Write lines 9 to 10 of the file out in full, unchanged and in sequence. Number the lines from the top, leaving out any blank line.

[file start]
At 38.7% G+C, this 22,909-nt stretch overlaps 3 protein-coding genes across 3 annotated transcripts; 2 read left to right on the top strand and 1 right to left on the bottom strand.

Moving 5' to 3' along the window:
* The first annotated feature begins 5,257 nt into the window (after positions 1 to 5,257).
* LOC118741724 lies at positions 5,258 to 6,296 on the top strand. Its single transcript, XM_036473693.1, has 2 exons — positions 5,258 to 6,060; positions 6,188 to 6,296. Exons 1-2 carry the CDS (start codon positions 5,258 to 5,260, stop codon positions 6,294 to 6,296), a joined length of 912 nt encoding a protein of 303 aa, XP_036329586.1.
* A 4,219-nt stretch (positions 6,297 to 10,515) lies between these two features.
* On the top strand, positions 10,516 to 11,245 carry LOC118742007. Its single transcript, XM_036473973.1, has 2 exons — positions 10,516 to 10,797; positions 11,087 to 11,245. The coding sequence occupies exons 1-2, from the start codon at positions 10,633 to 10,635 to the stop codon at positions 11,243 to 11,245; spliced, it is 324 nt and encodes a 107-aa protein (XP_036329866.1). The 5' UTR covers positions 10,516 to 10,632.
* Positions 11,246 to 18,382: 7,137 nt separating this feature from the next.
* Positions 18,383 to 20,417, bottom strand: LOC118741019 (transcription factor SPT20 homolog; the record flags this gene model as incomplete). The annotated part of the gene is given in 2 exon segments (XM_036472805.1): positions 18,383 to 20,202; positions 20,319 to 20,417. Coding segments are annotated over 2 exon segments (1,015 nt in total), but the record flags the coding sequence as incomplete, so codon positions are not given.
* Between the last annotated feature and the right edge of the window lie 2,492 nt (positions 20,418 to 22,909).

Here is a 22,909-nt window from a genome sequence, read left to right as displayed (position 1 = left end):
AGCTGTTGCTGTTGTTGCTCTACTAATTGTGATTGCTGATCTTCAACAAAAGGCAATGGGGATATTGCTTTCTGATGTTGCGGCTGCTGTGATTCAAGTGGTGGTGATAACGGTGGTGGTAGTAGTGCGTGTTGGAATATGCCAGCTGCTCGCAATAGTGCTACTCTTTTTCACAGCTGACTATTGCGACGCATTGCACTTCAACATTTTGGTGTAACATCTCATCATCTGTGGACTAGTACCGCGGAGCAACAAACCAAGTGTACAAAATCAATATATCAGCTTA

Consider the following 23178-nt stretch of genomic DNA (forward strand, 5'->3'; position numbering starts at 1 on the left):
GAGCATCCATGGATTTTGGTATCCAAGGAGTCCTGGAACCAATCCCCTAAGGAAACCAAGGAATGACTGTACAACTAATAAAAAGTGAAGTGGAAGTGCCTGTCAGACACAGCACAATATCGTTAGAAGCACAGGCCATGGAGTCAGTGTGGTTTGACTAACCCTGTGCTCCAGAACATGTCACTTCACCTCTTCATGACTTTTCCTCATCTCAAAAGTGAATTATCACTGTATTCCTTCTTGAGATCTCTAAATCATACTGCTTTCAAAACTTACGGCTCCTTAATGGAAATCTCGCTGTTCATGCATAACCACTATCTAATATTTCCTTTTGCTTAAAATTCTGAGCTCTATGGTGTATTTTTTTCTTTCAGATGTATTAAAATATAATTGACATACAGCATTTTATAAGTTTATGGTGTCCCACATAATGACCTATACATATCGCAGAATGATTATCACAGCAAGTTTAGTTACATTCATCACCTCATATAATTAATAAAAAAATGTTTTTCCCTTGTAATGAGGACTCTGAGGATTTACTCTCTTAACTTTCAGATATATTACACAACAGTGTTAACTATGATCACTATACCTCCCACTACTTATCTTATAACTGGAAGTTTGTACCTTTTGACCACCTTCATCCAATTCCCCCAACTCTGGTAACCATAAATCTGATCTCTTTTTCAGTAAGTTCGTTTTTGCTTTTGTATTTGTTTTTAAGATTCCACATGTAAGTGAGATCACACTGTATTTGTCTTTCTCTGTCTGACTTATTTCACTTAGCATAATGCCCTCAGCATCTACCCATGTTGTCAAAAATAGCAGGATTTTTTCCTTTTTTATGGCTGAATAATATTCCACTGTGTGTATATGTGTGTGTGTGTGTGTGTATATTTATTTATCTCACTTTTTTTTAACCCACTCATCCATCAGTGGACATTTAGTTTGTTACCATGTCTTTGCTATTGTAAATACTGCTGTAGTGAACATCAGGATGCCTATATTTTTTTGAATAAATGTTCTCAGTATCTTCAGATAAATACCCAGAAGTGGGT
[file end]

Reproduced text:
* Between the last annotated feature and the right edge of the window lie 2,492 nt (positions 20,418 to 22,909).

Here is a 22,909-nt window from a genome sequence, read left to right as displayed (position 1 = left end):